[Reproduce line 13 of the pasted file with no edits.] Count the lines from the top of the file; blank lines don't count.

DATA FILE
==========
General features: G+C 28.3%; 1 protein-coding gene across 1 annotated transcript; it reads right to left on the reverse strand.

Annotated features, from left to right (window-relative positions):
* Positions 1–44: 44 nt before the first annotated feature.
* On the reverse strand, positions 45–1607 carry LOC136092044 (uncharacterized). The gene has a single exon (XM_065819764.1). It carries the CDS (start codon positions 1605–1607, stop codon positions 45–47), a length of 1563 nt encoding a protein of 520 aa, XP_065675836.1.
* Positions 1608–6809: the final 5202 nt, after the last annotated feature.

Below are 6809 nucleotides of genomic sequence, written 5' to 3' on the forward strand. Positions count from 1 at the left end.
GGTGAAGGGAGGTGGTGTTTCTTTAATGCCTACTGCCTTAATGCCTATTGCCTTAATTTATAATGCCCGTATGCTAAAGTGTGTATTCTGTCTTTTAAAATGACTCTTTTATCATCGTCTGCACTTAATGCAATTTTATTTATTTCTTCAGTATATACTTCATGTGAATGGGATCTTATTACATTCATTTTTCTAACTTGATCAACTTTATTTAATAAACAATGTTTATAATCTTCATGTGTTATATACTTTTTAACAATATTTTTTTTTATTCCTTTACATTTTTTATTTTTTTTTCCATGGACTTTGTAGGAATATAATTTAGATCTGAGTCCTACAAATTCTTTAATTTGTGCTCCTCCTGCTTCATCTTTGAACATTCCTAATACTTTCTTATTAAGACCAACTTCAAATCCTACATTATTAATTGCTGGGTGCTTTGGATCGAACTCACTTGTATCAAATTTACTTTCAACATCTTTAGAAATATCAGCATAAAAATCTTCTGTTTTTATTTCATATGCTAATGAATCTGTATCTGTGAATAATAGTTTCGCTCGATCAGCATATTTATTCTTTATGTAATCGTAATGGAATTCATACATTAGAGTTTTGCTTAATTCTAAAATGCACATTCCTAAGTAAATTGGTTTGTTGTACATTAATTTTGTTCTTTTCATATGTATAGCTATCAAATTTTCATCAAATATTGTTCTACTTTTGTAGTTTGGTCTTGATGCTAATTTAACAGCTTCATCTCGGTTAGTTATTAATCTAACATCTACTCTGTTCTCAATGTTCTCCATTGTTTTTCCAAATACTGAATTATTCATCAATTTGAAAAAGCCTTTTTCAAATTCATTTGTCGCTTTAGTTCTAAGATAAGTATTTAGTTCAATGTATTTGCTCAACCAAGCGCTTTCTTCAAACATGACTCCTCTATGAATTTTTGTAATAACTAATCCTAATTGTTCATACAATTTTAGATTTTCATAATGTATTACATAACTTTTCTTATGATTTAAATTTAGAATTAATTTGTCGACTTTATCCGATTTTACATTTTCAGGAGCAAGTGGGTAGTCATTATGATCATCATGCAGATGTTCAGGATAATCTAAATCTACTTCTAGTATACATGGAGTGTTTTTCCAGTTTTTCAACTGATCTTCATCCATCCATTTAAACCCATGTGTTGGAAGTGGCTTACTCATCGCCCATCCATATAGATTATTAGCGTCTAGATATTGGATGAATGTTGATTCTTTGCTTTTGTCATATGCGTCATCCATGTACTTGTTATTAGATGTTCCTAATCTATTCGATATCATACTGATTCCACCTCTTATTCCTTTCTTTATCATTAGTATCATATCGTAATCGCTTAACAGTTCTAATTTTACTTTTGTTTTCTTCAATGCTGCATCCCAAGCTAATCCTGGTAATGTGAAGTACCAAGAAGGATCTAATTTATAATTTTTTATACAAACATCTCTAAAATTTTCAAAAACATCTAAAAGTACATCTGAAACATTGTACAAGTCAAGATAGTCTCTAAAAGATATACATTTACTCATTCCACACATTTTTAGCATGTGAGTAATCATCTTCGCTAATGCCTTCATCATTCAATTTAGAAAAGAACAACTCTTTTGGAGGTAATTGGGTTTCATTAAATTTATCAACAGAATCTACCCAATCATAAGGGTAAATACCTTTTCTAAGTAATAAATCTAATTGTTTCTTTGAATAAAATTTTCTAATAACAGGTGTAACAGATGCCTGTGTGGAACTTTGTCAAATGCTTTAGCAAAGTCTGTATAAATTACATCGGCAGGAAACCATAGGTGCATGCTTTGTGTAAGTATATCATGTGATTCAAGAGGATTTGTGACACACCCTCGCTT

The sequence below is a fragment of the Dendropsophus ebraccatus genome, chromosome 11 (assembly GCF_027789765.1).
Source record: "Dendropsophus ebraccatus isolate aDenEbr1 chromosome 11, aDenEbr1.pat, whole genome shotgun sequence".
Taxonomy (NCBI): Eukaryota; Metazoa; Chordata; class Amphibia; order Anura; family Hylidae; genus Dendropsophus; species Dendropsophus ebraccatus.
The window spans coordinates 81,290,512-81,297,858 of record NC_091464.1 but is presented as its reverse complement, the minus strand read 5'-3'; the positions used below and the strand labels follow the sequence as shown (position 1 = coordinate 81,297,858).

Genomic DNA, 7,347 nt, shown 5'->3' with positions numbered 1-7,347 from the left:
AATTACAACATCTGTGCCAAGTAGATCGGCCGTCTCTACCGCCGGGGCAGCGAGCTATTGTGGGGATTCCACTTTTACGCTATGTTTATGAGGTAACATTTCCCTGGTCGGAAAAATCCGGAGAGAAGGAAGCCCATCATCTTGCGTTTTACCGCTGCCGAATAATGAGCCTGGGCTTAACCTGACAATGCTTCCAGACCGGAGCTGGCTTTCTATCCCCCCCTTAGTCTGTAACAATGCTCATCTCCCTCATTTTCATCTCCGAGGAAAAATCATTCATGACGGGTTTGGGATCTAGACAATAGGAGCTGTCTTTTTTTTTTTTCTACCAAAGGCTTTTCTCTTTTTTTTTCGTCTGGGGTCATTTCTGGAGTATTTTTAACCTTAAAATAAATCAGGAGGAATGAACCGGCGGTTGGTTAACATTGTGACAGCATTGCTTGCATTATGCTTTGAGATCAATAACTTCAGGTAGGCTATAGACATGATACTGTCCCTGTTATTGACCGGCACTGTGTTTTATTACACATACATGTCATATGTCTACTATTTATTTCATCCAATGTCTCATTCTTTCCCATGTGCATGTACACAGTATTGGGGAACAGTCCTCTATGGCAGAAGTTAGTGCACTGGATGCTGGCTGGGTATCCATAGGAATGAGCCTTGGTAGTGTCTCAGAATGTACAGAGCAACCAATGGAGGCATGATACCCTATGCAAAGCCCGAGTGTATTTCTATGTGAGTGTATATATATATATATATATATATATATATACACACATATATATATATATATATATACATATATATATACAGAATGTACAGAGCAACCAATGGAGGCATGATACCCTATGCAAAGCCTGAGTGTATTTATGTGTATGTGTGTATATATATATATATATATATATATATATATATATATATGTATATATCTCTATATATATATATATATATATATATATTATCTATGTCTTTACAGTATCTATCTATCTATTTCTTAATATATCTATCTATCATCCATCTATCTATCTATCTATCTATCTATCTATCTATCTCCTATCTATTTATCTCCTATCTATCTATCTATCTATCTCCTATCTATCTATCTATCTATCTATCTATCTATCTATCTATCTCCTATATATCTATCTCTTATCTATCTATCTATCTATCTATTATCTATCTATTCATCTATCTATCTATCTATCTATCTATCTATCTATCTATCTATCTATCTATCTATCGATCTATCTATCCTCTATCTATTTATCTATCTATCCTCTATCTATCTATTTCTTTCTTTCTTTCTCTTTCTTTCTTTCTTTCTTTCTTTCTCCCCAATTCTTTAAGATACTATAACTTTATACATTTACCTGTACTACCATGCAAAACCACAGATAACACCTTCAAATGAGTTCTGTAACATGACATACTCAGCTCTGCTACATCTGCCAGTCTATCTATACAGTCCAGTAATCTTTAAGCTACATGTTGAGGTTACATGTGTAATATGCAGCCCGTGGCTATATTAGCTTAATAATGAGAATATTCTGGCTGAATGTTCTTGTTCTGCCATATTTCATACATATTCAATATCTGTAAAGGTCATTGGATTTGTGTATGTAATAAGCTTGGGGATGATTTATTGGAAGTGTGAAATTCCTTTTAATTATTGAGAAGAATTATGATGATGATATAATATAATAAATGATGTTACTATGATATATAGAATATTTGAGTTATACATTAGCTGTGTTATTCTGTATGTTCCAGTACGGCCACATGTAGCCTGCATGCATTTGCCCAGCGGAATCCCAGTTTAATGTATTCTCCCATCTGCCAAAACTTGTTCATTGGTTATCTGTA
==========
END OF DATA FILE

AATTACAACATCTGTGCCAAGTAGATCGGCCGTCTCTACCGCCGGGGCAGCGAGCTATTGTGGGGATTCCACTTTTACGCTATGTTTATGAGGTAACATTTCCCTGGTCGGAAAAATCCGGAGAGAAGGAAGCCCATCATCTTGCGTTTTACCGCTGCCGAATAATGAGCCTGGGCTTAACCTGACAATGCTTCCAGACCGGAGCTGGCTTTCTATCCCCCCCTTAGTCTGTAACAATGCTCATCTCCCTCATTTTCATCTCCGAGGAAAAATCATTCATGACGGGTTTGGGATCTAGACAATAGGAGCTGTCTTTTTTTTTTTTCTACCAAAGGCTTTTCTCTTTTTTTTTCGTCTGGGGTCATTTCTGGAGTATTTTTAACCTTAAAATAAATCAGGAGGAATGAACCGGCGGTTGGTTAACATTGTGACAGCATTGCTTGCATTATGCTTTGAGATCAATAACTTCAGGTAGGCTATAGACATGATACTGTCCCTGTTATTGACCGGCACTGTGTTTTATTACACATACATGTCATATGTCTACTATTTATTTCATCCAATGTCTCATTCTTTCCCATGTGCATGTACACAGTATTGGGGAACAGTCCTCTATGGCAGAAGTTAGTGCACTGGATGCTGGCTGGGTATCCATAGGAATGAGCCTTGGTAGTGTCTCAGAATGTACAGAGCAACCAATGGAGGCATGATACCCTATGCAAAGCCCGAGTGTATTTCTATGTGAGTGTATATATATATATATATATATATATATATACACACATATATATATATATATATATACATATATATATACAGAATGTACAGAGCAACCAATGGAGGCATGATACCCTATGCAAAGCCTGAGTGTATTTATGTGTATGTGTGTATATATATATATATATATATATATATATATATATATATGTATATATCTCTATATATATATATATATATATATATATTATCTATGTCTTTACAGTATCTATCTATCTATTTCTTAATATATCTATCTATCATCCATCTATCTATCTATCTATCTATCTATCTATCTATCTCCTATCTATTTATCTCCTATCTATCTATCTATCTATCTCCTATCTATCTATCTATCTATCTATCTATCTATCTATCTATCTCCTATATATCTATCTCTTATCTATCTATCTATCTATCTATTATCTATCTATTCATCTATCTATCTATCTATCTATCTATCTATCTATCTATCTATCTATCTATCTATCGATCTATCTATCCTCTATCTATTTATCTATCTATCCTCTATCTATCTATTTCTTTCTTTCTTTCTCTTTCTTTCTTTCTTTCTTTCTTTCTCCCCAATTCTTTAAGATACTATAACTTTATACATTTACCTGTACTACCATGCAAAACCACAGATAACACCTTCAAATGAGTTCTGTAACATGACATACTCAGCTCTGCTACATCTGCCAGTCTATCTATACAGTCCAGTAATCTTTAAGCTACATGTTGAGGTTACATGTGTAATATGCAGCCCGTGGCTATATTAGCTTAATAATGAGAATATTCTGGCTGAATGTTCTTGTTCTGCCATATTTCATACATATTCAATATCTGTAAAGGTCATTGGATTTGTGTATGTAATAAGCTTGGGGATGATTTATTGGAAGTGTGAAATTCCTTTTAATTATTGAGAAGAATTATGATGATGATATAATATAATAAATGATGTTACTATGATATATAGAATATTTGAGTTATACATTAGCTGTGTTATTCTGTATGTTCCAGTACGGCCACATGTAGCCTGCATGCATTTGCCCAGCGGAATCCCAGTTTAATGTATTCTCCCATCTGCCAAAACTTGTTCATTGGTTATCTGTA